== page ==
Sebi can’t pass on service tax liability to investors

Sebi receives Rs 150-200 cr a year for services to investors; will have to pay tax for period from July 1, 2012

Sebi's guidelines related to testing of software and trading systems are already applicable for stock exchanges and would now be applicable for commodity bourses. (Reuters photo)

Capital market regulator Sebi will not be able to pass on service tax liability to investors on various services it has rendered from July 1, 2012 till now, and will have to pay from its own pocket. Since the regulator cannot recover service tax dues for the period from July 1, 2012 till now from investors, the government has decided to consider the amounts the regulator has received during this period inclusive of the service tax component, officials said.

Sebi receives about R150-200 crore a year from various services to investors, including charges for processing public offer documents.

Under the service tax law, any consideration received for rendering a service is liable to tax unless exempted by a negative list, or by a list of exemptions. Sebi’s services do not enjoy any exemption unlike specified utilities extended by the state to citizens, or the services rendered by banks to the RBI.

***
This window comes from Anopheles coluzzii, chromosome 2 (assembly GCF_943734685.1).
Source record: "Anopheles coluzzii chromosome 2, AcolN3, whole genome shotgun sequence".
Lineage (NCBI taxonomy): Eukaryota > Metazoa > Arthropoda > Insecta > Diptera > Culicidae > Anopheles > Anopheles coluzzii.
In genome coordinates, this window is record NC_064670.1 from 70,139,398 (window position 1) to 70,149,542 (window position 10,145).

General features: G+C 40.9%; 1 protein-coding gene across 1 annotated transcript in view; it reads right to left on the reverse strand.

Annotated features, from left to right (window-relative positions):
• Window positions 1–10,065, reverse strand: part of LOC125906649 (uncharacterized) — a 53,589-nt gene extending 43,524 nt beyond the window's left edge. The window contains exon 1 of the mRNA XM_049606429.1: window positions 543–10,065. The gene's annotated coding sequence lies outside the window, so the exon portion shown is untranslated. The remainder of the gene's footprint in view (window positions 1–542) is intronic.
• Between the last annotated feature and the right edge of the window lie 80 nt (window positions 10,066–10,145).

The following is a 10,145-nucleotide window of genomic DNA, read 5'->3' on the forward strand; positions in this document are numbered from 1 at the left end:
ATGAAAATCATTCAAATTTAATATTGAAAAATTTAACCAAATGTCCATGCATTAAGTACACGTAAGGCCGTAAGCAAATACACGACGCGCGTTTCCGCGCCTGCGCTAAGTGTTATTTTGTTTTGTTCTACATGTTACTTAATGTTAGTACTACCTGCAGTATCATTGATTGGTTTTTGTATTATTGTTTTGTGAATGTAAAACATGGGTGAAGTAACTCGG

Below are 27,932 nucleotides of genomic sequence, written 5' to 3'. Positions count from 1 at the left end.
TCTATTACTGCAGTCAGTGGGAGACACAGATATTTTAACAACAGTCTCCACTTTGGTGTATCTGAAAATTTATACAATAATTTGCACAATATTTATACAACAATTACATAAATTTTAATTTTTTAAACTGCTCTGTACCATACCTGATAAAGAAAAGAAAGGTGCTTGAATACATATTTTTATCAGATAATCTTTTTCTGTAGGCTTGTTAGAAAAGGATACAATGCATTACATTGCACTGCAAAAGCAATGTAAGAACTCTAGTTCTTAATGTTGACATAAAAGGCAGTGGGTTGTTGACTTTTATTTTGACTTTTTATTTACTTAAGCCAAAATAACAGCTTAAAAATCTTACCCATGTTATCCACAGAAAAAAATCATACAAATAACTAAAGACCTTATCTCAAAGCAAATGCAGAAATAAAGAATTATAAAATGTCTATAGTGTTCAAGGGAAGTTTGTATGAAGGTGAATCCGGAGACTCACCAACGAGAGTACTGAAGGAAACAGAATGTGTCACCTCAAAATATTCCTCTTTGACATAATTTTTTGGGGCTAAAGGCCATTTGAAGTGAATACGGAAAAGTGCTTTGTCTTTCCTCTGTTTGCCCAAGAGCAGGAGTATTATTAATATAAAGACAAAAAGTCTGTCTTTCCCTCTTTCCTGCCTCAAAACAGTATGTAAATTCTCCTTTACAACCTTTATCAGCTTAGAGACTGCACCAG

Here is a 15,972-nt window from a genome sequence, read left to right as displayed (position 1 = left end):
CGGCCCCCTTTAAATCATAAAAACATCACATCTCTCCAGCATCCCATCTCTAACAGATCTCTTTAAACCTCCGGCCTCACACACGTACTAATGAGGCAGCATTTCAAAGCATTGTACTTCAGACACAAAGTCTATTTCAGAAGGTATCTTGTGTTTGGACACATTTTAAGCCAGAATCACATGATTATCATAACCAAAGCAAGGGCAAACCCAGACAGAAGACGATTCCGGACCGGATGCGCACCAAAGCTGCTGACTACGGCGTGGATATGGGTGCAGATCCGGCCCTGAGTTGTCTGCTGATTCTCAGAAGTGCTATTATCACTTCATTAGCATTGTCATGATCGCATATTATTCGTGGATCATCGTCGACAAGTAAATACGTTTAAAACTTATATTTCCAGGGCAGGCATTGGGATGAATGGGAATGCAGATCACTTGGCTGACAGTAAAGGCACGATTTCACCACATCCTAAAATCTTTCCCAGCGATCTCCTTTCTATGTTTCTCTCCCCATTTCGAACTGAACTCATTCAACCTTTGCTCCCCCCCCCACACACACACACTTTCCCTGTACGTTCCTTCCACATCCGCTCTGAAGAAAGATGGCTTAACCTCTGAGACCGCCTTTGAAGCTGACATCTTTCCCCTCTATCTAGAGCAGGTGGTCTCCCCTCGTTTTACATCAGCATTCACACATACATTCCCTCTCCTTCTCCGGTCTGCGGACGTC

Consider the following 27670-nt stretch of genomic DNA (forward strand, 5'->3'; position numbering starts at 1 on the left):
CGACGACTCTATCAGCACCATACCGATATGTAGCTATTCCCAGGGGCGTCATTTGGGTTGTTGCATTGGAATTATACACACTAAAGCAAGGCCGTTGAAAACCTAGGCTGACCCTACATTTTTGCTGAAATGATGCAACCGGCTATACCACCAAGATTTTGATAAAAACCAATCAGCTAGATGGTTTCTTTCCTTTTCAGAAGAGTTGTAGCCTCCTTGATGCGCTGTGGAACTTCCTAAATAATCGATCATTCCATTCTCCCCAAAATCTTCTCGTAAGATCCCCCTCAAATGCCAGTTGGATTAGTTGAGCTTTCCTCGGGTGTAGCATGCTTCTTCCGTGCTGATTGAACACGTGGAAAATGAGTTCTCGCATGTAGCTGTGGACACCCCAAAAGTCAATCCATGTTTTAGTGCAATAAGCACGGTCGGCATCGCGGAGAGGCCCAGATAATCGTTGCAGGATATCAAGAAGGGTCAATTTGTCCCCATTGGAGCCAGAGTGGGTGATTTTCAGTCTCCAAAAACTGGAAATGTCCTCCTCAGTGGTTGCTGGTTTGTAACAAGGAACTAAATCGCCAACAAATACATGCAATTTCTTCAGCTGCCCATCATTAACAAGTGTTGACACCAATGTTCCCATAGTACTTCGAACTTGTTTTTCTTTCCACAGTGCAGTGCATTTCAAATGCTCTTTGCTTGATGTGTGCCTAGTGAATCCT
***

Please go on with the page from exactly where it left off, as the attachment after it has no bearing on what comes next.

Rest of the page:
“If Sebi is short of funds, the government can consider giving a grant. But service tax is liable on any consideration the regulator has received for rendering services,” explained a person privy to the government’s decision. Sources said regulators like Sebi and the Competition Commission of India (CCI) do not form part of the government, as these are only bodies set up under different Acts of Parliament. However, certain ‘statutory charges’ collected by regulators cannot be subject to service tax, they said.

Regulators’ service tax liability arises only from July 1, 2012 when the country moved to a negative list-based approach to taxing services, under which all but those in the negative and exemptions list are taxed. Prior to that, regulators’ services did not feature in the list of taxable services and were hence out of the tax net. Post-2012, these did not figure in the negative and exemptions list either, making them taxable.

Sebi cannot recover service tax from investors for the period from July 1, 2012 till now, and will have to cough up the same to the exchequer from what it has received.

Government sources said that this has always been the position of the law, though field officers of the department have recently moved to enforce it. The government’s collection from service tax grew 30.3% in July, and cumulatively it has grown 20.1% so far this fiscal to R60,925 crore.

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First published on: 29-08-2015 at 04:06 IST